I am assuming that in 1980, the "gift" was actually inheritance
. If it was a "gift" not related to death, then the following several paragraphs DO NOT APPLY. I have addressed the issue of a "gift" later in this response.
In 1980 the appraised value, at the date of death, is the "cost" (basis) of this property, PLUS the costs of any capital improvements you have made in the intervening years - this would be improvements that increased or maintained the value of the property - NOT "repairs" ( for example, a "new" roof is a capital improvement, replacing "part" of the roof because of damaged, missing shingles, etc., is a "repair" not a capital improvement.)
In 2004 the sale price, $300,000 is used to compare to the "basis" in the preceding paragraph. Comparing these two figures will produce long-term capital gain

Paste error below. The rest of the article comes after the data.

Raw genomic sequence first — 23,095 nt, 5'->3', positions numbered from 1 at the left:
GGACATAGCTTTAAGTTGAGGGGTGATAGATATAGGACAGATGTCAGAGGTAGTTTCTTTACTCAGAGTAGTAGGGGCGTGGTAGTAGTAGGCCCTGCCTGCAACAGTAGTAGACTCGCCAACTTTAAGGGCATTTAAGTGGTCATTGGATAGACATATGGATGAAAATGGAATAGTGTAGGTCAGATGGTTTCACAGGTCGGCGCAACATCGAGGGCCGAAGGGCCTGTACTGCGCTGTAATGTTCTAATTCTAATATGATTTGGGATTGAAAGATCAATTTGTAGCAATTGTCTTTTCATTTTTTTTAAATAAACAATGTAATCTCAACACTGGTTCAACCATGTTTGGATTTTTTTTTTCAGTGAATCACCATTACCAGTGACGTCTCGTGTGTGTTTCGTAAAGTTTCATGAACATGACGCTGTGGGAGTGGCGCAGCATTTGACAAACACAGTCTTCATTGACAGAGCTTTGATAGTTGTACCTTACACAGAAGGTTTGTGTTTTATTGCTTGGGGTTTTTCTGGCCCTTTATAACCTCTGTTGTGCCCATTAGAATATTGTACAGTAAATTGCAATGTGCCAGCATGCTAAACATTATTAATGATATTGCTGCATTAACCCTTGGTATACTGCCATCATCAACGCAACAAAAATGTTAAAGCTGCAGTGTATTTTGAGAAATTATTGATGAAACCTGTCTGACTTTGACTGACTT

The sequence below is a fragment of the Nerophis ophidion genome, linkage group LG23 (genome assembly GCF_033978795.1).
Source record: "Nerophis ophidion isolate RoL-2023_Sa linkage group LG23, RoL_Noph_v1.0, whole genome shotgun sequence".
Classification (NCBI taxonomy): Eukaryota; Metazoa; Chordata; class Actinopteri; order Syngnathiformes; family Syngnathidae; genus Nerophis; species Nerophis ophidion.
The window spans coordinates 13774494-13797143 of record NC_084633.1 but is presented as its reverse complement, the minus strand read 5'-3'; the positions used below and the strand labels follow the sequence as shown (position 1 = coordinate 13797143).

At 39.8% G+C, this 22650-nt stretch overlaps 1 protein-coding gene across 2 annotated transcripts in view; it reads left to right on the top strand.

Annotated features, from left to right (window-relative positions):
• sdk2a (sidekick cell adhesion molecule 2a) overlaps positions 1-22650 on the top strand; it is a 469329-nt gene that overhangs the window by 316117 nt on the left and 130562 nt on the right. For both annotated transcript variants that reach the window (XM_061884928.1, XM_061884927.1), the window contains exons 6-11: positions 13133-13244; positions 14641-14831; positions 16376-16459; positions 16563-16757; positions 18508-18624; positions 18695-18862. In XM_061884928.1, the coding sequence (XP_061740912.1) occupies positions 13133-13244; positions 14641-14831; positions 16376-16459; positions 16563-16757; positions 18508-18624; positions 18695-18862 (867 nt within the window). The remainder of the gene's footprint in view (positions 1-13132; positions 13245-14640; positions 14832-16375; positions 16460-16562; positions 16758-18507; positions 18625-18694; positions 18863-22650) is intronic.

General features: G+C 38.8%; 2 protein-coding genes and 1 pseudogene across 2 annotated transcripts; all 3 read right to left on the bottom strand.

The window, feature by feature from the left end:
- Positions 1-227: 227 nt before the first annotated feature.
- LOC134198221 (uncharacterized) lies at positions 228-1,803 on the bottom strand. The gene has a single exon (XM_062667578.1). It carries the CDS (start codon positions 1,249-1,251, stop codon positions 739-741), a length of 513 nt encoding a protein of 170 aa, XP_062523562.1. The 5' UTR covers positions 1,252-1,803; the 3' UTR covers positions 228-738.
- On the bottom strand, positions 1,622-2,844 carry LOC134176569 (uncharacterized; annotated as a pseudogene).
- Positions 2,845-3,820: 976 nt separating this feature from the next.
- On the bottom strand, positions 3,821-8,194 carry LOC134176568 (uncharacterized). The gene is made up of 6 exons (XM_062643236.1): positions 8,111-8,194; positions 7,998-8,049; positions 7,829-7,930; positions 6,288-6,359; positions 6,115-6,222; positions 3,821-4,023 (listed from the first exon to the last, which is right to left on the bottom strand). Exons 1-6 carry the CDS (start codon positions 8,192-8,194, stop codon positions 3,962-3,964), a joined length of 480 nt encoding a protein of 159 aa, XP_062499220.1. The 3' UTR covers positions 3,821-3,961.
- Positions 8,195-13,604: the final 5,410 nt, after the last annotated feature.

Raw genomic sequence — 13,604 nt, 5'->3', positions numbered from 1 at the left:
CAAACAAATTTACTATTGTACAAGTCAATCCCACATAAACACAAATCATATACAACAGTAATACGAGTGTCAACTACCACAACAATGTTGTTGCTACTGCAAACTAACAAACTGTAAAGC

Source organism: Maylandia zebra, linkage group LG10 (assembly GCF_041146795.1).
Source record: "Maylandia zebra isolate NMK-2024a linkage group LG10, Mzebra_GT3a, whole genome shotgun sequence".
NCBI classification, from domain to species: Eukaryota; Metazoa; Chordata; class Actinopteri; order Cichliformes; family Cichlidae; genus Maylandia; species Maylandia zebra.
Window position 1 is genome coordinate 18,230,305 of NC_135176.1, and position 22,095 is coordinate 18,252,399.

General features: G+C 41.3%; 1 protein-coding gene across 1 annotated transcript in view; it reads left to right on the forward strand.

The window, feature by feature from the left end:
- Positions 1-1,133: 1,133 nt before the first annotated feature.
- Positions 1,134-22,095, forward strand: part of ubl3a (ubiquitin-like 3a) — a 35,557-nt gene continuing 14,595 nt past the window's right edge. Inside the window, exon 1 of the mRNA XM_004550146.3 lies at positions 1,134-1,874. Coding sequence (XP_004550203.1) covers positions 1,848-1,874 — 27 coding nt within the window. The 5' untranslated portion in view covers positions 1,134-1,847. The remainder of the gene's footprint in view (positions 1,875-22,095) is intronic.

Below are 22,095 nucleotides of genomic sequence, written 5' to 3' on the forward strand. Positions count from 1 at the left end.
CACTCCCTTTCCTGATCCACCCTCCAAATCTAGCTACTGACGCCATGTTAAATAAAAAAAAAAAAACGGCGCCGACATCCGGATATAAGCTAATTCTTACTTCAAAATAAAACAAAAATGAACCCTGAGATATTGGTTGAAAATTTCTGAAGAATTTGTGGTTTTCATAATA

, which will be split among the three of you. Each of you will report this on your Schedule D
, attached to your 1040 for 2004 and pay tax on that gain.
The "filing fees" you mention and all other costs of the sale will be used to increase your "basis" in the property before comparing basis to sale price.
IF THE PROPERTY WAS INDEED A GIFT, AND NOT INHERITANCE, then the "basis" in the property is the lower of (1) the cost, plus capital improvements, on the books of Grandfather, or, (2) the fair market value at the time the gift was made, WHICHEVER FIGURE IS LOWER. This figure is then used to compare to the $300,000 sale price.
I am hoping that the transfer of ownership to your Mother and her Brothers was indeed as an inheritance, and not as a "gift" as you describe above. I suspect, as a gift, you will have much more gain and much more tax to pay on the property.
If you have any further questions, please contact me.